(Reuters) - An independent panel of experts advising the U.S. Food and Drug Administration recommended that Clovis Oncology Inc’s lung cancer drug not be approved based on existing trial data.
The panel voted 12-1 against giving the drug an accelerated approval, and recommended the FDA wait for the results from an ongoing late-stage trial that compares the drug’s effect to that of chemotherapy.
Clovis’s shares tumbled as much as 18.7 percent on Tuesday. They recovered slightly to trade down 12.5 percent at $13.18 in late afternoon trading.
An accelerated approval would allow Clovis to conditionally market the drug, rociletinib, based on early evidence of its clinical benefit.
Rociletinib is designed to treat a subset of patients with advanced non-small cell lung cancer (NSCLC) whose condition has worsened despite treatment. It targets patients with a genetic mutation known as T790M that helps tumors evade current lung cancer pills.
A similar drug from AstraZeneca Plc, Tagrisso, won accelerated U.S. approval in November.
The panel said existing data on rociletinib did not adequately characterize its benefit-risk profile over current treatments, especially Tagrisso, and also expressed uncertainty about the proposed dose.
Further, some panel members raised questions about whether the ongoing late-stage study on rociletinib was designed to address these concerns. Enrollment in the trial is expected to be completed in 2018.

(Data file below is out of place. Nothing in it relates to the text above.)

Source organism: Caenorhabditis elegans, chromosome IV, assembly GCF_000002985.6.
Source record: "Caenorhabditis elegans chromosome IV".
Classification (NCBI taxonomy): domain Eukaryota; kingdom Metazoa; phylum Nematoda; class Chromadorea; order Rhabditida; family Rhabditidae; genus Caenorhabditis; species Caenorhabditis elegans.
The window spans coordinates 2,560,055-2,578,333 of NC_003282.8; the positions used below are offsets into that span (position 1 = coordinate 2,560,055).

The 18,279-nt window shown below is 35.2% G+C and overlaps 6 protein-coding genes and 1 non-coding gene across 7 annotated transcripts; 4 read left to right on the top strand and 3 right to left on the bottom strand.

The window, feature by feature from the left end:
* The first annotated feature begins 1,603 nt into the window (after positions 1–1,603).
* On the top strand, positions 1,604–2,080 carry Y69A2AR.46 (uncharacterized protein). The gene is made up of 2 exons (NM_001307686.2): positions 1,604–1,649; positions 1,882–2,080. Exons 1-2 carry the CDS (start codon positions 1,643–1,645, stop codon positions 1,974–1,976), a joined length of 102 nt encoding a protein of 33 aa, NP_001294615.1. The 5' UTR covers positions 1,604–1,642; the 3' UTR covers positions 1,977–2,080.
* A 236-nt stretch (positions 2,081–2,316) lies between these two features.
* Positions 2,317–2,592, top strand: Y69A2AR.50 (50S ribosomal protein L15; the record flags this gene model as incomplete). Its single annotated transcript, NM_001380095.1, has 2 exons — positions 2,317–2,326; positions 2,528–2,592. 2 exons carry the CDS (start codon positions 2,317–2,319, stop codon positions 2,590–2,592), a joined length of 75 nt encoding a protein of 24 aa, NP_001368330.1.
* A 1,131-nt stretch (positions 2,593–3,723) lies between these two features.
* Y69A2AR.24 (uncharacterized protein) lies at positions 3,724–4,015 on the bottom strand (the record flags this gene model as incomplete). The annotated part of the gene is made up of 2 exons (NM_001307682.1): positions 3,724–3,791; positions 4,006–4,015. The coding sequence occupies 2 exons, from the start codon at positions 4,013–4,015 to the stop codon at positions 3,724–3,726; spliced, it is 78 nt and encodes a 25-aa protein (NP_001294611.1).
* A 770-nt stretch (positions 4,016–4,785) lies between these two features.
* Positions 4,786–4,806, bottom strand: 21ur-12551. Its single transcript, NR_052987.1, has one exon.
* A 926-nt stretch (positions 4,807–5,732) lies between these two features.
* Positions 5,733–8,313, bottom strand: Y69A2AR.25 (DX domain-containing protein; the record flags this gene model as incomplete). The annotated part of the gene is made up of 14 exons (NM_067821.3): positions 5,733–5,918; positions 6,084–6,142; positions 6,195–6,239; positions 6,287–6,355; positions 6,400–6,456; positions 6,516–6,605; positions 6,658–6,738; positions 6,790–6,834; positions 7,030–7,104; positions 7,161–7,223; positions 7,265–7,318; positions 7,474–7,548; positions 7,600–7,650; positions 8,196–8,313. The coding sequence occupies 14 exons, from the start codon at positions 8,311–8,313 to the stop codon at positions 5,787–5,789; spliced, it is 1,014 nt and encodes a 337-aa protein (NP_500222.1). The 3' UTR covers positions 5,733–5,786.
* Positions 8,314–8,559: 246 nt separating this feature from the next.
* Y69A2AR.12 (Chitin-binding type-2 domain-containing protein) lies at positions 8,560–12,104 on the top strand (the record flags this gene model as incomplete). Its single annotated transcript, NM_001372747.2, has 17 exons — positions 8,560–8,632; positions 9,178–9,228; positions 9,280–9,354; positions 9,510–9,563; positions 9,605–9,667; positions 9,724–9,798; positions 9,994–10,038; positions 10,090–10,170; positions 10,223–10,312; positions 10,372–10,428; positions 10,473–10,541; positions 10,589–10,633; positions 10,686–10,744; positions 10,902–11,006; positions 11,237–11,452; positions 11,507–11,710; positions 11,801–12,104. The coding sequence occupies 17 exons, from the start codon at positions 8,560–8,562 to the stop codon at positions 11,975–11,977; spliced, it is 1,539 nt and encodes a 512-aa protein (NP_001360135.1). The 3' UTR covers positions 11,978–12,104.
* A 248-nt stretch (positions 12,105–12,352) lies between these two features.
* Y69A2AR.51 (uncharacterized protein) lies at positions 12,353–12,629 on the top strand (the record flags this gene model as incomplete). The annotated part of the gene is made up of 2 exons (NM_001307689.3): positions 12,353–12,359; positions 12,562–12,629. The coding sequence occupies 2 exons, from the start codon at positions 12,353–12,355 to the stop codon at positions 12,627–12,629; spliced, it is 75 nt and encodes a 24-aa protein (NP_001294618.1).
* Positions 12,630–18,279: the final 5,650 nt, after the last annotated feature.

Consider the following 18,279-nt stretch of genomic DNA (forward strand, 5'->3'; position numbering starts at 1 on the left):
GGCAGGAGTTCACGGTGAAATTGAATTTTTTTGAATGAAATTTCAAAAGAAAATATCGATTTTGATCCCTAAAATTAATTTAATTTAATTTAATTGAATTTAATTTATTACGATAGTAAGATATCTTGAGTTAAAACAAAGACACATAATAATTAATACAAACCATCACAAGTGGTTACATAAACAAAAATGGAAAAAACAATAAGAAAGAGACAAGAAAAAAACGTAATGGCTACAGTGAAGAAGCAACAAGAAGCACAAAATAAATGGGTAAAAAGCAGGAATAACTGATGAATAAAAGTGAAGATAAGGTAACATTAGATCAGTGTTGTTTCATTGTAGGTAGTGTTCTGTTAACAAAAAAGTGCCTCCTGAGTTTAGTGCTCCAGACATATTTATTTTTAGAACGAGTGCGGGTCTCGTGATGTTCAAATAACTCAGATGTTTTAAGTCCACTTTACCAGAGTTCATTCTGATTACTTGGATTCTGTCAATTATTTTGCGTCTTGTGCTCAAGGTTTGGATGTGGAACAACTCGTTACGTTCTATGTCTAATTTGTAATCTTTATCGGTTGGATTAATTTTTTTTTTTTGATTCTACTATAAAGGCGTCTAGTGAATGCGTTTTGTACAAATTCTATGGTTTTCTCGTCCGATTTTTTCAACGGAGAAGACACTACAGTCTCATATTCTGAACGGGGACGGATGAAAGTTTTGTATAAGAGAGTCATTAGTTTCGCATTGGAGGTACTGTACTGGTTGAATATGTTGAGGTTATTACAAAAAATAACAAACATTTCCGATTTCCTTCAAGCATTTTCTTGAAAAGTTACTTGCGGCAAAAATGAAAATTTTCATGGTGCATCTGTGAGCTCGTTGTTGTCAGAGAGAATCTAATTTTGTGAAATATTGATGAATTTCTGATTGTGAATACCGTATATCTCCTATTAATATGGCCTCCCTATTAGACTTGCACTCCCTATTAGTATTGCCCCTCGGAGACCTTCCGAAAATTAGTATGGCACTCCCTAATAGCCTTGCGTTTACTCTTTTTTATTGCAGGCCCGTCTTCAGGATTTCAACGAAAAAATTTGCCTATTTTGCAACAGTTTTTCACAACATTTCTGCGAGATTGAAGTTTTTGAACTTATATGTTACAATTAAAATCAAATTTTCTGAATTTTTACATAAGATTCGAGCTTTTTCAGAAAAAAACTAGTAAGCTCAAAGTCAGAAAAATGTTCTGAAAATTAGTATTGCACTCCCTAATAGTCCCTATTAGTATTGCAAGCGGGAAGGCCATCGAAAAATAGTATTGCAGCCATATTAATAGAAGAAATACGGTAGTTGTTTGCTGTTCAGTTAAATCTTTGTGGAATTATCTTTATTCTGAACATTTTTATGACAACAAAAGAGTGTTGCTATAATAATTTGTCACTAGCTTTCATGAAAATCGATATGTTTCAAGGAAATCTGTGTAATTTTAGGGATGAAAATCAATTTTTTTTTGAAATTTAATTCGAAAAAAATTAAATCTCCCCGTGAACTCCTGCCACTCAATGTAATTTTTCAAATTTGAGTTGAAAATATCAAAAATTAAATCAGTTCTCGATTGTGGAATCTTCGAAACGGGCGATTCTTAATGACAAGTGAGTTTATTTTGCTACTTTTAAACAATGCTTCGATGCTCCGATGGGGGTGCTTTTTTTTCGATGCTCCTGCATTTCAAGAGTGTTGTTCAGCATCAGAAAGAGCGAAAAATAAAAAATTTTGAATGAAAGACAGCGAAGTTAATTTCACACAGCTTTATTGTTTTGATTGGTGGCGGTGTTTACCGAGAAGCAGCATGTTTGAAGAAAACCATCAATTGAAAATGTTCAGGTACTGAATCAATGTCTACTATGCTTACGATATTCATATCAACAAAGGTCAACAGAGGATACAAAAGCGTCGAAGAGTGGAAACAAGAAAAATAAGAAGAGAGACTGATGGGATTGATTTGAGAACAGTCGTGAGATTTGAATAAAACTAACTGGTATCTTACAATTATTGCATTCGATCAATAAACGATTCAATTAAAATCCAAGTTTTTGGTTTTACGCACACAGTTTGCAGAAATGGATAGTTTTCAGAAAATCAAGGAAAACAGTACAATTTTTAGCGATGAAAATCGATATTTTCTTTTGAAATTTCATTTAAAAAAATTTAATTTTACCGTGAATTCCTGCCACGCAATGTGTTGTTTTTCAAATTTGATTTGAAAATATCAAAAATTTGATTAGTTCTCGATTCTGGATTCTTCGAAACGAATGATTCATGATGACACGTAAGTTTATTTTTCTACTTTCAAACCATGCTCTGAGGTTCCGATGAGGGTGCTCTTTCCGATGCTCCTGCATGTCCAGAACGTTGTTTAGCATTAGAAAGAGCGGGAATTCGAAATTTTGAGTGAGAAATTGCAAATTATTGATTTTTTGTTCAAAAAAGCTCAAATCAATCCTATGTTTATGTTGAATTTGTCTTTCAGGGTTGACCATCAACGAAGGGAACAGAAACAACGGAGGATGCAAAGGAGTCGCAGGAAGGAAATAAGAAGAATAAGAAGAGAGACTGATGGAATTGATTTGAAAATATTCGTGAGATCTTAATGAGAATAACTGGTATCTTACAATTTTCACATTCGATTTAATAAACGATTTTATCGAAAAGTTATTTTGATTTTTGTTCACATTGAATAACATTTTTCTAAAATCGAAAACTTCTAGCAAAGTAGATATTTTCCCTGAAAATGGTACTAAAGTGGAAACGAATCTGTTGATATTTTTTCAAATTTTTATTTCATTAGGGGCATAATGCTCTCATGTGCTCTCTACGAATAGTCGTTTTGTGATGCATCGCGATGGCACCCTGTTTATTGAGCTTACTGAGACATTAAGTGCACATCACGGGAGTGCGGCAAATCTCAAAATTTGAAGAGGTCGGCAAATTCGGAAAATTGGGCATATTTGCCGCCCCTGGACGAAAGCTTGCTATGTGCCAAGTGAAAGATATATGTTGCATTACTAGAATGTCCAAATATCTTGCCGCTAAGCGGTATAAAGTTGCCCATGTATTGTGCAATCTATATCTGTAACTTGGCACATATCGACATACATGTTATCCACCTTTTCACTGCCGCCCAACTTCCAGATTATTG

Clovis Chief Executive Patrick Mahaffy said the company would work with the FDA to determine the best past forward.
The FDA is not obligated to follow the panel’s recommendations, but typically does. The agency is expected to announce its final decision on the drug by June 28.
Rociletinib is unlikely to win U.S. approval, Janney Capital Markets’ analyst Roy Buchanan told Reuters, adding that he wouldn’t be surprised if Clovis retracted its application.
On Friday, FDA scientists had also raised questions about whether rociletinib was superior to existing treatments.
They recommended that the drug carry a black-box warning, the strictest warning imposed by the FDA, of increased heart risk.
If approved, rociletinib will likely play second fiddle to Tagrisso, given that its efficacy compares poorly with that of AstraZeneca’s treatment, Piper Jaffray analyst Charles Duncan had said in a note in February.
Lung cancer is the leading cause of cancer-related death, and about 85 percent of those diagnosed have NSCLC. An estimated 224,390 new cases of lung cancer and 158,080 related deaths occurred in the United States last year, according to the FDA.
Reporting by Natalie Grover and Amrutha Penumudi in Bengaluru; Editing by Savio D'Souza and Don Sebastian